Published on May 4th, 2016 | By: April Gocha, PhD0
Other materials stories that may be of interestPublished on May 4th, 2016 | By: April Gocha, PhD
[Image above] Credit: NIST
Penn State materials researchers re creating a nanowire material that is flexible, easily manufactured and environmentally friendly and could cool with an electric field safe for human use. Their vertically aligned ferroelectric barium strontium titanate nanowire array can cool about 5.5 degrees Fahrenheit using 36 volts, an electric field level safe for humans.
Researchers at the National Renewable Energy Lab discovered single-walled carbon nanotube semiconductors could be favorable for photovoltaic systems because they can potentially convert sunlight to electricity or fuels without losing much energy. The research builds on the Nobel Prize-winning work that explains the rate at which an electron can move from one chemical to another.
Two-dimensional phosphane, a material known as phosphorene, has potential application as a material for semiconducting transistors in ever faster and more powerful computers. Now, a team including researchers at Rensselaer Polytechnic Institute has developed a new method to quickly and accurately determine that orientation using the interactions between light and electrons within phosphorene and other atoms-thick crystals of black phosphorus.
Researchers from the University of Illinois at Urbana-Champaign have developed a one-step, facile method to pattern graphene by using stencil mask and oxygen plasma reactive-ion etching, and subsequent polymer-free direct transfer to flexible substrates.
Lawrence Livermore National Laboratory material scientists have found that 3D-printed foam works better than standard cellular materials in terms of durability and long-term mechanical performance. As an improved alternative, scientists at the additive manufacturing lab at LLNL recently demonstrated the feasibility of 3D printing of uniform foam structures through a process called direct-ink-write.
Silicon-based films that are useful for waveguides have been made at temperatures low enough to be compatible with standard manufacturing processes. A low-temperature method to produce films based on silicon and nitrogen, which can be used to channel light in devices, has been developed by researchers at Agency for Science, Technology and Research (A*STAR), Singapore.
A perpetual quest of manufacturers and viewers is for ever-brighter colors and better images for flat-panel displays built from less expensive materials that also use less electricity. An intriguing method discovered by Sandia National Laboratories researchers and collaborators at NIST may be that next step. It uses super-thin layers of inexpensive electrochromic polymers to generate bright colors that, for the first time, can be rapidly altered.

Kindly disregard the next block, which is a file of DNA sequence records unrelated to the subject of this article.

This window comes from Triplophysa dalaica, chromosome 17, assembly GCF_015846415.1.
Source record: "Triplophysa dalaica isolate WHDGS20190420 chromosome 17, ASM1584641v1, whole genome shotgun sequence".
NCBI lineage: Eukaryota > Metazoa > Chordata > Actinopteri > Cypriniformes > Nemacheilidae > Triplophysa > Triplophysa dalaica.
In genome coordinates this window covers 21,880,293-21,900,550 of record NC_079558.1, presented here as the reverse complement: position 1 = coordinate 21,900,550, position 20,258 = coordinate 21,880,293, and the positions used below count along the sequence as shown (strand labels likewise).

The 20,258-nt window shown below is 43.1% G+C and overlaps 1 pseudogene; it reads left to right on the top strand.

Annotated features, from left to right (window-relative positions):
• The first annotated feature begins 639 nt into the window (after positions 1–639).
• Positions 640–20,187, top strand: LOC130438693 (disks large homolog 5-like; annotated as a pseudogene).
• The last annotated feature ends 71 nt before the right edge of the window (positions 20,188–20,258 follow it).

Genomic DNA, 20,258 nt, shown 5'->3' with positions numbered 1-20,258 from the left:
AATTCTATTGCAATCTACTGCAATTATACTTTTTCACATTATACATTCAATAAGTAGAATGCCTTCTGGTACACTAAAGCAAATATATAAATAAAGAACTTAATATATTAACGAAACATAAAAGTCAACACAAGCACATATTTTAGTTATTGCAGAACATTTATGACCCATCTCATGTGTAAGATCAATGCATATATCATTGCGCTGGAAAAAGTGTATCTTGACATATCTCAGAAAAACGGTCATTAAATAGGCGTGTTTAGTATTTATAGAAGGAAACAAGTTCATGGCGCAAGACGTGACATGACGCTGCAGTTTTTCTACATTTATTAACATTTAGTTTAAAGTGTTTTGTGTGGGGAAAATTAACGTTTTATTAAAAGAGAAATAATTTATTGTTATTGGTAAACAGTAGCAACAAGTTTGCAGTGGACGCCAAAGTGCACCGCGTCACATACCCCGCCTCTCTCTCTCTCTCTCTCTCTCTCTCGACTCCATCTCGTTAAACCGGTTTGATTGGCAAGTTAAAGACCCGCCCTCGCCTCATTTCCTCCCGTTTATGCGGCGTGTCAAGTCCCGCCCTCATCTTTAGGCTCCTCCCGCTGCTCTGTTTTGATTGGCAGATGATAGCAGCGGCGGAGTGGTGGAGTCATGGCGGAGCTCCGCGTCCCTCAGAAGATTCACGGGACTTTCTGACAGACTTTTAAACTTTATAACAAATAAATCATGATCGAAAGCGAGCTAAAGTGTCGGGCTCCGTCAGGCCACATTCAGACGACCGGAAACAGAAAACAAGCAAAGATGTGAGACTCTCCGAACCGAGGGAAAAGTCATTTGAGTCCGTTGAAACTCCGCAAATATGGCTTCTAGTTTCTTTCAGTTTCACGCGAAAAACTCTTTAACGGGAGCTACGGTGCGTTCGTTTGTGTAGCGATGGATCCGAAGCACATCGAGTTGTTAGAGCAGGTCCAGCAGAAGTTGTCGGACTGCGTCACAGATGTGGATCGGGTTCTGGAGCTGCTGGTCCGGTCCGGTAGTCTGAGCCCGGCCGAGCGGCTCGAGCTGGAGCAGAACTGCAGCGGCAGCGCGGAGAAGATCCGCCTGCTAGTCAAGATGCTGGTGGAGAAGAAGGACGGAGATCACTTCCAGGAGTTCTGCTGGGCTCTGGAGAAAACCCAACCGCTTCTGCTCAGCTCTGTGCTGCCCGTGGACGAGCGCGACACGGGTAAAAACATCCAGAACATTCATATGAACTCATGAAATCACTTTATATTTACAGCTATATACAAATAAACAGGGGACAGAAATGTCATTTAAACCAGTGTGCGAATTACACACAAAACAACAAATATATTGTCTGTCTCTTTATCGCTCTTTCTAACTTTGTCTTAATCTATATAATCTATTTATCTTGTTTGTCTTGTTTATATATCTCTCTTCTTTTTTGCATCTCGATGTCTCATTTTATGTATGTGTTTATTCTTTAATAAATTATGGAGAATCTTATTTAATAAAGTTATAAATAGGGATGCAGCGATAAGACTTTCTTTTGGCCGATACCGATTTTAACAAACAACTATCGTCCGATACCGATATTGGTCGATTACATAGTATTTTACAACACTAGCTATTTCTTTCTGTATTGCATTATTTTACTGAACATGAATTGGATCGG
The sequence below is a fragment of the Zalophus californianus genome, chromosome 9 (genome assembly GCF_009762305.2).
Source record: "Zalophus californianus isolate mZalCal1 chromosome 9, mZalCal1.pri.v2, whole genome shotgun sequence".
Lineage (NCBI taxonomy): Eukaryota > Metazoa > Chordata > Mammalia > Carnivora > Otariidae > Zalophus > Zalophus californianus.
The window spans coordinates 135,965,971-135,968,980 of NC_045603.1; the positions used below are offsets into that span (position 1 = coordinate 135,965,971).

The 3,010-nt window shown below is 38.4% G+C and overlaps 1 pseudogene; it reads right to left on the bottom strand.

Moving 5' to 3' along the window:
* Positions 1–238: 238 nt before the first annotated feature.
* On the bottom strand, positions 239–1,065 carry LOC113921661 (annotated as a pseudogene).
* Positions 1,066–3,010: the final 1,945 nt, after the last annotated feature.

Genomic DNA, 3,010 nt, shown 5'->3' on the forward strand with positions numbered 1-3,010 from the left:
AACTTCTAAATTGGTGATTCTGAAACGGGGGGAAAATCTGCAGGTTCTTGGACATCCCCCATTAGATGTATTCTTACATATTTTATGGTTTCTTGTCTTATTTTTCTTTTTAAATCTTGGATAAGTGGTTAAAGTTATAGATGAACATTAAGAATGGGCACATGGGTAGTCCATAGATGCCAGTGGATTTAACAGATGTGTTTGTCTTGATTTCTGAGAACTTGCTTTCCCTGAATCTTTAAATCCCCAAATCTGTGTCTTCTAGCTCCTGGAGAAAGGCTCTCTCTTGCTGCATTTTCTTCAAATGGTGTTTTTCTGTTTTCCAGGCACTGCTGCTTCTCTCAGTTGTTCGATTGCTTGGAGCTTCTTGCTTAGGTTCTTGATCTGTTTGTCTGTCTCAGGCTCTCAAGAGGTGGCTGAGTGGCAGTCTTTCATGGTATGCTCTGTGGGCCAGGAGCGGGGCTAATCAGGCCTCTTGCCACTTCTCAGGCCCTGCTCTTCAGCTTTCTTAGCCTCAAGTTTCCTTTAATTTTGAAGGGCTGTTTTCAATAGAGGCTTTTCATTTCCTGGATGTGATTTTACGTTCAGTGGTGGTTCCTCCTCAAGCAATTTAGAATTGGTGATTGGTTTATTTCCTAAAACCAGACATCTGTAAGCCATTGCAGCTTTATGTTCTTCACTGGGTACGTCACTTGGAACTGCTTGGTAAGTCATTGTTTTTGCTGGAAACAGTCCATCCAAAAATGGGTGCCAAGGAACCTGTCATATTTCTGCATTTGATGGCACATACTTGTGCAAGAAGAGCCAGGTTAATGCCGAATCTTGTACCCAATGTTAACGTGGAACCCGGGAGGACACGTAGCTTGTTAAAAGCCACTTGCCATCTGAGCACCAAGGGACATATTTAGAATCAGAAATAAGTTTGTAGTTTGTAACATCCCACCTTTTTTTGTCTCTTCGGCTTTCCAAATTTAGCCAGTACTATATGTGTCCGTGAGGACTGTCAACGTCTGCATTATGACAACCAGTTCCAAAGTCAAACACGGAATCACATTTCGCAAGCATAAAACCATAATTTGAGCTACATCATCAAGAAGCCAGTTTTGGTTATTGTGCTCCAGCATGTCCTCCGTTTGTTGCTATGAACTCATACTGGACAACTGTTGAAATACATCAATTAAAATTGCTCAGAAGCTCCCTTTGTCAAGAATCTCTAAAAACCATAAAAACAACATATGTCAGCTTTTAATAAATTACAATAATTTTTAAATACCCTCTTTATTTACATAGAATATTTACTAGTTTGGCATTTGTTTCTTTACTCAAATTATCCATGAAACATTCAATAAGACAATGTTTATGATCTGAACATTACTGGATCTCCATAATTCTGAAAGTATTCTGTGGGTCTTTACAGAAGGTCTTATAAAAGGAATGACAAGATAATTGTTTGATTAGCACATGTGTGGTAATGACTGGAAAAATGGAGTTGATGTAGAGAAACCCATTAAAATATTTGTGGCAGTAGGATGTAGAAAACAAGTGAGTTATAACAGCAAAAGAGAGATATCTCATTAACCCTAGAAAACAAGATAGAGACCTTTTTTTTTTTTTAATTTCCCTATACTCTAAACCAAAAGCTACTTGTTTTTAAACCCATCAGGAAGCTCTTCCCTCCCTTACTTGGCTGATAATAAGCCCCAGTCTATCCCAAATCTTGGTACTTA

Hybrid batteries that charge faster than conventional ones could have significantly better electrical capacity and long-term stability when prepared with a gentle-sounding way of making electrodes. Called ion soft-landing, a high-precision technique developed at Pacific Northwest National Lab resulted in electrodes that could store a third more energy and had twice the lifespan compared to those prepared by a conventional method
According to engineers at Vienna University of Technology (TU Wien), there is an obvious solution to this expansive problem. The team has developed a unique concept that comes in the form of a floating platform called a Heliofloat. The platform would function as a sea-based solar power station.
So what is glass? It behaves like a solid but its atoms are totally disordered, like a fluid. What then, at a microscopic level, defines a solid? A new initiative—”Cracking the Glass Problem”—is pursuing these questions, and the UO’s Eric Corwin has a role. The 4–7 year project will study the transition from liquid to solid as temperature changes in glasses and other materials.
New research suggests that the very oldest pieces of rock on Earth—zircon crystals—are likely to have formed in the craters left by violent asteroid impacts that peppered our nascent planet, rather than via plate tectonics as was previously believed. The tiny crystals probably formed in huge impact craters not long after Earth formed, some 4 billion years ago.
One secret to creating the world’s fastest silicon-based flexible transistors: a very, very tiny knife. Working in collaboration with colleagues around the country, University of Wisconsin–Madison engineers have pioneered a unique method that could allow manufacturers to easily and cheaply fabricate high-performance transistors with wireless capabilities on huge rolls of flexible plastic.
Tiny electronic sensors and devices that can be implanted in the body and then dissolve almost without a trace are getting closer to reality. Scientists have tested several biodegradable materials, including DNA, proteins and metals, for making transient electronics. Now one team has taken another step toward this goal by creating a dissolvable device component out of egg proteins, magnesium and tungsten.
UNSW researchers have made another advance towards the development of a silicon-based quantum computer. In a proof-of-principle experiment, they have demonstrated that a small group of individual atoms placed very precisely in silicon can act as a quantum simulator, mimicking nature—in this case, the weird quantum interactions of electrons in materials.
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